32 F.

3d 665
1995 A.M.C. 134

W.K. WEBSTER & CO., Plaintiff-Appellee,
No. 1251, Docket 93-9040.

United States Court of Appeals,
Second Circuit.
Argued March 9, 1994.
Decided Aug. 2, 1994.

Michael J. Ryan, New York City (Jennifer A. Williams, Hill, Betts &
Nash, of counsel), for defendant-appellant American President Lines, Ltd.
James E. Ryan, New York City (Richard F. Salz, Dougherty, Ryan,
Giuffra & Zambito, of counsel), for plaintiff-appellee W.K. Webster &
Michael Marks Cohen, New York City (Burlingham Underwood, of
counsel), for amicus curiae Society of Maritime Arbitrators, Inc.
Before: FEINBERG and MINER, Circuit Judges, and KNAPP, District
MINER, Circuit Judge:


Defendant-appellant American President Lines, Ltd. ("APL") appeals from a
judgment entered in the United States District Court for the Southern District of
New York (Griesa, J.) confirming an arbitration award for cargo loss rendered
in favor of plaintiff-appellee W.K. Webster & Co. ("Webster") and granting
attorneys' fees and costs to Webster in the district court proceeding. The amount
awarded in arbitration was $93,215.42 plus interest of $42,100.68, and the
amount granted for attorneys' fees and costs was $2,000. On this appeal, APL
challenges the appointment of a lawyer as a member of the arbitration panel on
the ground that the charter party required the arbitrators to be "commercial

men." APL also contends on appeal that the panel disregarded the law in failing
to determine when the cargo delivery occurred and that there was no basis for
the district court's award of counsel fees. For the reasons that follow, we vacate
the award of counsel fees but otherwise affirm.

On June 13, 1985, APL and the Government of Mozambique entered into a
charter party for the hire of the S/S PRESIDENT CLEVELAND ("Vessel") to
carry a cargo of bagged rice from California to several ports in Mozambique.
Clause 11 of the Charter Party provided that "[i]n all cases stevedores shall be
deemed to be the servants of [APL] and shall work under the supervision of the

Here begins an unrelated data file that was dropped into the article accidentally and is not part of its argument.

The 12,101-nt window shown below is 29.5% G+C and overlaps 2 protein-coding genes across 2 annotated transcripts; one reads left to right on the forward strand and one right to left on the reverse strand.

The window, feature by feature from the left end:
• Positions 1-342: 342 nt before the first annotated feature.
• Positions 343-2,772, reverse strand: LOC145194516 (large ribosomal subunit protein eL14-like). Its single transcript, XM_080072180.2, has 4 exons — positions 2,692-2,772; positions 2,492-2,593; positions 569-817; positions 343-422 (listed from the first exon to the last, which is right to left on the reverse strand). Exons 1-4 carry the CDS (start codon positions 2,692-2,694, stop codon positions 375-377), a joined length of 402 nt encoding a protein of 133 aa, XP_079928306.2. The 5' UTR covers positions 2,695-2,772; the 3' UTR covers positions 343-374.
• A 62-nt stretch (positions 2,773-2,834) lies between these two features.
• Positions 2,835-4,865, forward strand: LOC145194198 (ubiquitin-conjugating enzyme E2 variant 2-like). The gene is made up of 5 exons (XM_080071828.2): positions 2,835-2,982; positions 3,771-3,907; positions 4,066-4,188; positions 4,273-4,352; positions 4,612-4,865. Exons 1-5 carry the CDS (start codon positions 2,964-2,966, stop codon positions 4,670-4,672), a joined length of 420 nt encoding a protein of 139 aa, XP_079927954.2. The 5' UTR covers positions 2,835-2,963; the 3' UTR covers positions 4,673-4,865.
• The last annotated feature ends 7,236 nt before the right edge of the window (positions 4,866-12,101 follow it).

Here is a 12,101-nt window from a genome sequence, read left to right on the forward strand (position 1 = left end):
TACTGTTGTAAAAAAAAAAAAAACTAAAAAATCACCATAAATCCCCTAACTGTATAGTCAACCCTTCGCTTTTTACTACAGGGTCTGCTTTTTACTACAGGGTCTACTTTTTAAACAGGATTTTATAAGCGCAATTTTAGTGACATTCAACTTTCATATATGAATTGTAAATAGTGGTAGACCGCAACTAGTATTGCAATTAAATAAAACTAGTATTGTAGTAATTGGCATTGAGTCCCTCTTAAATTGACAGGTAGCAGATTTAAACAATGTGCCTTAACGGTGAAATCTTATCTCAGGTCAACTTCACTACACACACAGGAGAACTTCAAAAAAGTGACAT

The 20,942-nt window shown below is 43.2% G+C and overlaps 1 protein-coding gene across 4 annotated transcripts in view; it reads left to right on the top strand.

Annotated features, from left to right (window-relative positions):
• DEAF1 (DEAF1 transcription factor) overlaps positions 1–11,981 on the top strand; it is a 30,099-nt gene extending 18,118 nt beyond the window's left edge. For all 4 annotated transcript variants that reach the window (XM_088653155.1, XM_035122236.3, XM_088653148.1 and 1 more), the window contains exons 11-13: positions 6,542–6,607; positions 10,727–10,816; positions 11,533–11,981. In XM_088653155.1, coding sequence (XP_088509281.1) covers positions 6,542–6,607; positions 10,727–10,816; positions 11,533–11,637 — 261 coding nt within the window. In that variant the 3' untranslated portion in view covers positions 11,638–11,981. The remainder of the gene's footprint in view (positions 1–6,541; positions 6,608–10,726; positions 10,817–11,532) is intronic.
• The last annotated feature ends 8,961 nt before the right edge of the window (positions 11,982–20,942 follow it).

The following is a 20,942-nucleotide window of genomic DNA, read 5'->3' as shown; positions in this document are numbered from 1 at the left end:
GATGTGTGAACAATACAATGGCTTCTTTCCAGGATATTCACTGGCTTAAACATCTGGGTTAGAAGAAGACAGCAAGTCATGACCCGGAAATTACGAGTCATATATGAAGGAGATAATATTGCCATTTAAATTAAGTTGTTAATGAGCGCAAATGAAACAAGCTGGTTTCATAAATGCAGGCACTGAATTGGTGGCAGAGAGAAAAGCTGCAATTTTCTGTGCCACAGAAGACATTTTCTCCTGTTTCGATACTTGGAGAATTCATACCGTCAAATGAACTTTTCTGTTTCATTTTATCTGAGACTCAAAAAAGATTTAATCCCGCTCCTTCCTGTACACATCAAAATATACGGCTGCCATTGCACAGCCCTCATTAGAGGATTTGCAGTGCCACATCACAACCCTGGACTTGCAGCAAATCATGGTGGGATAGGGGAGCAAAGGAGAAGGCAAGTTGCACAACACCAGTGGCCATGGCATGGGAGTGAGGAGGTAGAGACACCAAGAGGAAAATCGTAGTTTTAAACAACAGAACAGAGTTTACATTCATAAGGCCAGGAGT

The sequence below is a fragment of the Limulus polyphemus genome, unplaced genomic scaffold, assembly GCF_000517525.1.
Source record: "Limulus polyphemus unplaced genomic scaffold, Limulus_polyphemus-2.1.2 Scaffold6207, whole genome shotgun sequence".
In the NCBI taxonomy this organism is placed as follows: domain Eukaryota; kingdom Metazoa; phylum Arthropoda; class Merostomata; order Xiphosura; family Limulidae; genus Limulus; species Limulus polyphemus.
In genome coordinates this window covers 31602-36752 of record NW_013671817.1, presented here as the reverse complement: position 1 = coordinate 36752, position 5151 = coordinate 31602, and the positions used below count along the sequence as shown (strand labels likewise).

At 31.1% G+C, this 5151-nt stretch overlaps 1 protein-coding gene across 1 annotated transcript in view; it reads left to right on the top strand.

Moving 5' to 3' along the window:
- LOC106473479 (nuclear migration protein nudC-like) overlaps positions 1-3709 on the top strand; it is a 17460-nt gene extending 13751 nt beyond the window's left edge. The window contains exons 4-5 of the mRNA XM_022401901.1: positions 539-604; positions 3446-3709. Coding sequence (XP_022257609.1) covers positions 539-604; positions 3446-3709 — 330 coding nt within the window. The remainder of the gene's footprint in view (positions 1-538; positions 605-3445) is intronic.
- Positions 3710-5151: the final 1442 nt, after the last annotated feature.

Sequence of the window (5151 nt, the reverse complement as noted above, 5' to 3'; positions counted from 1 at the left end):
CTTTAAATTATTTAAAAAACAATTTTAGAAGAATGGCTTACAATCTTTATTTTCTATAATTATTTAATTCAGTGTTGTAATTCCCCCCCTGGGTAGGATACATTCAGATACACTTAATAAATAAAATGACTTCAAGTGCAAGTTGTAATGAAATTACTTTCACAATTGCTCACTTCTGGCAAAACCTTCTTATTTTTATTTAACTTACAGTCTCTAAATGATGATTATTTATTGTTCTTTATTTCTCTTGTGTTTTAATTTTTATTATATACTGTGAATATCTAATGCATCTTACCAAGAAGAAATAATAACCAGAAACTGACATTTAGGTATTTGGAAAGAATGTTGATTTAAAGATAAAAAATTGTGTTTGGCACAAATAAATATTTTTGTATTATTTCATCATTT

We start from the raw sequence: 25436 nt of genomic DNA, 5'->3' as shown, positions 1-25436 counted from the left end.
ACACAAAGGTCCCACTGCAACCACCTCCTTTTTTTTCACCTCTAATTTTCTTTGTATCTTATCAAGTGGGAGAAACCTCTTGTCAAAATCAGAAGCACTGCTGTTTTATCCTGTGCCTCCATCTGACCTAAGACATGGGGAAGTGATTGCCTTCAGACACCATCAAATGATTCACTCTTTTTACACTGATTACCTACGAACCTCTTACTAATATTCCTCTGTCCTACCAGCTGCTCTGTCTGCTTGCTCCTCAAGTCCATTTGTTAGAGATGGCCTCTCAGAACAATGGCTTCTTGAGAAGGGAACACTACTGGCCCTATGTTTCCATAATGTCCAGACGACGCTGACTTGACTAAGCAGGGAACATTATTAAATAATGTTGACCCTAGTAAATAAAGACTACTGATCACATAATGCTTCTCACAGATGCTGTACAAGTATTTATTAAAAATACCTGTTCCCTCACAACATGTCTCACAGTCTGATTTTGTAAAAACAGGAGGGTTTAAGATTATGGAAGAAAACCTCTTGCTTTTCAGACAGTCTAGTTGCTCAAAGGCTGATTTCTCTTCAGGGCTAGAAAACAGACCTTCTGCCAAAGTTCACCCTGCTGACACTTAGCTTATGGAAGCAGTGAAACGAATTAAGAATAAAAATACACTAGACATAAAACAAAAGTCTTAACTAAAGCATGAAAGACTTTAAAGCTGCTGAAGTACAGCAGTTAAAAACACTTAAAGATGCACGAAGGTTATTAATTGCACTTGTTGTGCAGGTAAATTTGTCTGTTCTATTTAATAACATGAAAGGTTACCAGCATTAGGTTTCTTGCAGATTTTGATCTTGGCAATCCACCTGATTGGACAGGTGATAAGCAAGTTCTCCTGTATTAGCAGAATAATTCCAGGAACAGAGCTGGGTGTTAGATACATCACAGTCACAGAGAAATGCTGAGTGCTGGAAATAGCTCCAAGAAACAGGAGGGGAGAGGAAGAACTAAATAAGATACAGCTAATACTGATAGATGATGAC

Master [an APL employee]." Prior to sailing from California, the Vessel was
loaded with 258,167 bags of rice, and APL issued a negotiable bill of lading for
the cargo containing the following legend: "This is a Charter Party Bill of
Lading." After an uneventful voyage, the Vessel arrived at the Port of Maputo,
Mozambique on August 30, 1985. Log entries made by APL personnel at the
port noted numerous instances of rough handling of cargo, broken and/or
damaged bags, apparent pilferage of cargo and possible diversion of cargo.
According to the Maputo Customs Certificate, 4,669 bags of rice were recorded
as short-landed. The cargo underwriters paid the consignee for the loss of
cargo, and Webster was appointed as recovery agent for the subrogated cargo


On August 5, 1988, Webster demanded arbitration of the loss claim and
appointed its arbitrator pursuant to Clause 44 of the Charter Party, which

4 disputes arising out of this contract shall be arbitrated at New York in the
following manner, and be subject to U.S. Law: One Arbitrator is to be appointed by
each of the parties hereto and a third by the two so chosen. Their decision or that of
any two of them shall be final, and for the purpose of enforcing any award, this
agreement may be a rule of the court. The Arbitrators shall be commercial men.
Such Arbitration is to be conducted in accordance with the rules of the Society of
Marine Arbitrators, Inc.

(emphasis added). Shortly after the demand was made, APL nominated its
arbitrator, and the two arbitrators joined to select the third, Bartholomew
Hennessey. Mr. Hennessey, a lawyer, was designated as Chairman of the panel.